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Origin of Memorial Day

Posted June. 07, 2022 07:51,   

Updated June. 07, 2022 07:51


June 6, 1944 was the day when the Normandy Invasion was launched. Twelve years later, Korea declared June 6 as Memorial Day. Official explanation for this is that during King Hyeonjong’s ruling in the Goryeo era (the year of 1015), there was a custom where the bodies of casualties during the war were sent home on June 6 so that ancestral rites could be held at home. Also history says that on Grain in Ear, a Solar Term, during Joseon era there was a custom where bodies of dead soldiers were buried.Some say that in 1956 that year, Grain in Ear happened to fall on June 6, hence Memorial Day.

However, such claims are unreasonable. The custom of burying the dead during King Hyeonjong’s ruling in the Goryeo era was done at war with the Khitan people, thus it was not an annual affair. The claim of burying dead soldiers on Grain in Ear does not make sense either, as the Solar Term comes around every year while wars break out irregularly. In addition, Grain in Ear falls on one of the busiest times of the year for farming. Sowing must be done by this period, so people might have unearthed dead bones while plowing but this has nothing to do with treating those who did in war with respect.

Perhaps Yeoje would make more sense. It was an ancestral rite that was held for victims that lost their lives to war, construction or disasters. Yeoje was held three times a year on Clear and Bright, July 15 and October 1. Whenever there were casualties from a battle, ceremonies were performed in accordance with Yeoje rites. In 1605, Donggwanjin was under siege by attack from the Jurchen people, killing many soldiers, residents and even high-ranking officials. A rite was held in the following February to honor the dead, which included burying corpses by gender (typical for Joseon) and performing ancestral rites. If Yeoje was the origin of Memorial Day, it would mean that Joseon celebrated Memorial Day three times a year.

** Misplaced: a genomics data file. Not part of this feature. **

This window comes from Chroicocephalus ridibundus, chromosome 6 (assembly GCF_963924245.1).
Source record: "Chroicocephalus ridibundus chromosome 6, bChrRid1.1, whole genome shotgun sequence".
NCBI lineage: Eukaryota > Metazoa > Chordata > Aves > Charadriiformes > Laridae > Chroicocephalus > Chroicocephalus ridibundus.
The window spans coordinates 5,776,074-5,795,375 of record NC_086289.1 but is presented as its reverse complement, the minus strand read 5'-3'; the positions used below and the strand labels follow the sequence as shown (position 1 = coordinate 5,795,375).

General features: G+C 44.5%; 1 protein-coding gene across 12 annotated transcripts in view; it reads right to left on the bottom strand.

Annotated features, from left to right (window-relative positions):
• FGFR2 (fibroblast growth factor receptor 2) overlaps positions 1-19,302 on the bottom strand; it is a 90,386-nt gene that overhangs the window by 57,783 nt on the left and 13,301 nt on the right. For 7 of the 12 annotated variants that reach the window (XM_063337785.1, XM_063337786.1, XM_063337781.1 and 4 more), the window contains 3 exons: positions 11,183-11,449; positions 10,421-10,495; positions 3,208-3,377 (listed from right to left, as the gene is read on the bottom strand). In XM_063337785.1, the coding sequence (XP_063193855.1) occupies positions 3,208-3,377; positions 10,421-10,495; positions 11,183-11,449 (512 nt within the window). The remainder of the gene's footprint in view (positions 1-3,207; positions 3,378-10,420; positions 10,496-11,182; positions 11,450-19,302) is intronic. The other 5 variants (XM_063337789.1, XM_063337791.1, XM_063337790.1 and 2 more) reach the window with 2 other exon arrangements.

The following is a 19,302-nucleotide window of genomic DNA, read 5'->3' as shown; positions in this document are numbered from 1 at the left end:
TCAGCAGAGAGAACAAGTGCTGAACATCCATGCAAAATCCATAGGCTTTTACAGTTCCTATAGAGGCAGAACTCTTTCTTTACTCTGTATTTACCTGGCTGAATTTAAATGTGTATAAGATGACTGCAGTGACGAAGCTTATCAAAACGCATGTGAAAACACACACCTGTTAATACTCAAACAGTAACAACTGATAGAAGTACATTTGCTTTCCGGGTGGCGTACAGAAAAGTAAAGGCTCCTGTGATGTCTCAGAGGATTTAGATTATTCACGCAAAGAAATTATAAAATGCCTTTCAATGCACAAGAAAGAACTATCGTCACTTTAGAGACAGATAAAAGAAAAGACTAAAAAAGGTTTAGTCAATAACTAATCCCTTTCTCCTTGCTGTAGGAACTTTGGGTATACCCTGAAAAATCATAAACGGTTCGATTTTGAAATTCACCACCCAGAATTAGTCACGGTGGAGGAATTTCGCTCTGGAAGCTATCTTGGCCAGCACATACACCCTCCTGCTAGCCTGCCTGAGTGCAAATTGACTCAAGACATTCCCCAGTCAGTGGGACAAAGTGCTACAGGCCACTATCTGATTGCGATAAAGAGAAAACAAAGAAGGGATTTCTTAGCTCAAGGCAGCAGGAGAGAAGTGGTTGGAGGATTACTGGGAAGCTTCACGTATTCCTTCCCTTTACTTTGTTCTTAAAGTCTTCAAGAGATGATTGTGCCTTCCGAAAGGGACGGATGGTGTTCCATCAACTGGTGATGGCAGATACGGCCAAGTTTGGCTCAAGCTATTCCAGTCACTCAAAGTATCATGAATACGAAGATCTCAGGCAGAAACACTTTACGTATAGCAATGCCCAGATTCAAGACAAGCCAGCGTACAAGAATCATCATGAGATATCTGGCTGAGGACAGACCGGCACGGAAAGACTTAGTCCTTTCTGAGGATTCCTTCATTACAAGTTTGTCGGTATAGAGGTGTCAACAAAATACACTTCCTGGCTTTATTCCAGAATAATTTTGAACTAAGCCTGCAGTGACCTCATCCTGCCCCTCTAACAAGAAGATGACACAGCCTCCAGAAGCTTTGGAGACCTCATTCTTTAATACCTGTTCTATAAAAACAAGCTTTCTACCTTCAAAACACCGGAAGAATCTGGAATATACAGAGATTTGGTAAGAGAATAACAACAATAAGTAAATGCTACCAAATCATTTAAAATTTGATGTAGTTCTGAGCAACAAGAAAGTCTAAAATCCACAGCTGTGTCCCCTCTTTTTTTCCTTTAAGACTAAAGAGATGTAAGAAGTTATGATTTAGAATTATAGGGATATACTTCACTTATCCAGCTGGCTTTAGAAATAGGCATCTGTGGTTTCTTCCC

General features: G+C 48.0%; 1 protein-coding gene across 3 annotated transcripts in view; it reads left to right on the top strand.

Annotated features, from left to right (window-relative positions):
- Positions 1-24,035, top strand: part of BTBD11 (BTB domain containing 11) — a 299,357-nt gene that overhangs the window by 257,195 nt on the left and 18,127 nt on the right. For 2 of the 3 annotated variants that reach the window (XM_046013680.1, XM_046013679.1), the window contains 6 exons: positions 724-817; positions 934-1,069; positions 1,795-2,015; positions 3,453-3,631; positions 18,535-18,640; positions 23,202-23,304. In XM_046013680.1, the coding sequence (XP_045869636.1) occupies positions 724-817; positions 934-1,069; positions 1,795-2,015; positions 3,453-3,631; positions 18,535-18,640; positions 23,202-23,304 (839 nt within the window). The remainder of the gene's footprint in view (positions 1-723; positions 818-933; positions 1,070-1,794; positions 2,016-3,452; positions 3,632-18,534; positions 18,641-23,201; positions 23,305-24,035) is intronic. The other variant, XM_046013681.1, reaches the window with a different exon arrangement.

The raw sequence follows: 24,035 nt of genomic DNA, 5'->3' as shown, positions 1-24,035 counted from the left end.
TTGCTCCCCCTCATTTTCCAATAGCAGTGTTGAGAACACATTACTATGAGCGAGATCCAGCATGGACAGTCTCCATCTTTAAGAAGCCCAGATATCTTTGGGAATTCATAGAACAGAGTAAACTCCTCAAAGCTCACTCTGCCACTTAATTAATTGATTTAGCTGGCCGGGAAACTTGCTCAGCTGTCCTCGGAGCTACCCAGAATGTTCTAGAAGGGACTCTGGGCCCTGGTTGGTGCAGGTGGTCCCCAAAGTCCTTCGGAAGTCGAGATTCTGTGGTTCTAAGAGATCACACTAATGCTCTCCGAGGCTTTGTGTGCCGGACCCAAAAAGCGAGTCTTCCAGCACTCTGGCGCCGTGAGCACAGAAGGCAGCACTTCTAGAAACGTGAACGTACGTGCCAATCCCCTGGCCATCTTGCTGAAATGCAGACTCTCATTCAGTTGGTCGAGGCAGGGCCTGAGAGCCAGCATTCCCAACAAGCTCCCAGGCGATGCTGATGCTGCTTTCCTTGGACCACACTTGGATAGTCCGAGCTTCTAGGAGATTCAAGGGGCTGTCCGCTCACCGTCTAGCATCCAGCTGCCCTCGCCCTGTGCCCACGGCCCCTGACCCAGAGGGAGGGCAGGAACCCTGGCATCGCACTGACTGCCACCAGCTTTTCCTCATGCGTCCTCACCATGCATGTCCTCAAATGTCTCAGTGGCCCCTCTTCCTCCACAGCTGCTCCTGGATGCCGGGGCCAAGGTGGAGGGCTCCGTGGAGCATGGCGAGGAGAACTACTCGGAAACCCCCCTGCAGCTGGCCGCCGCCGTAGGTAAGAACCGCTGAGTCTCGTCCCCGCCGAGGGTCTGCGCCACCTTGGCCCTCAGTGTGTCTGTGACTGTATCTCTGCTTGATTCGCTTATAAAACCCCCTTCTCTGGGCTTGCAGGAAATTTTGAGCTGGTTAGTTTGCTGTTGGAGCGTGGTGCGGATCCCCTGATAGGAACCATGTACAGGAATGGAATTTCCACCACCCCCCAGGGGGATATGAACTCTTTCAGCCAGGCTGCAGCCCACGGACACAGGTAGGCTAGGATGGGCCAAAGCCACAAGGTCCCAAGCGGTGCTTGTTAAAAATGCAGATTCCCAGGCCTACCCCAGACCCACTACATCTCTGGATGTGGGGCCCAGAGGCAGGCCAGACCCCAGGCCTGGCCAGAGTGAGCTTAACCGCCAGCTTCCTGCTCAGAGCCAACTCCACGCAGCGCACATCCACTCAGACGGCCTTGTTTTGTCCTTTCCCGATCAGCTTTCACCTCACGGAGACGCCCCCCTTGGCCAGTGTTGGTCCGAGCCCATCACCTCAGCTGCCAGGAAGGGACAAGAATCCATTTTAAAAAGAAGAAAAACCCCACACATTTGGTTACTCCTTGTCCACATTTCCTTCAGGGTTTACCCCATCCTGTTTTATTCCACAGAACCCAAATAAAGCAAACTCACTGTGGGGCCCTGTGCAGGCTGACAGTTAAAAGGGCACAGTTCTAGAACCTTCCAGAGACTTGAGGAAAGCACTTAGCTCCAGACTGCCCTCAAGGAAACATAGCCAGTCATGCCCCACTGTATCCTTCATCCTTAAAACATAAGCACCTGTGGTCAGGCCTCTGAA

Perhaps June 6 became Memorial Day because a holiday was needed in June when the Korean War broke out. I am not saying that we should celebrate Memorial Day three times a year as we did in the Joseon era or replace it with another date. History in other countries shows that historical dates can be set as holidays based on a single event. June happened to be the month when the Korean War broke out and war between Goryeo and the Jurchen people was on a massive scale, when the capital went under siege and caused huge casualties. Thus the event of June 6, 1015 alone would be sufficient to honor Memorial Day. There is nothing wrong with the date selected, it is simply that the historical explanation behind it does appear to make sense.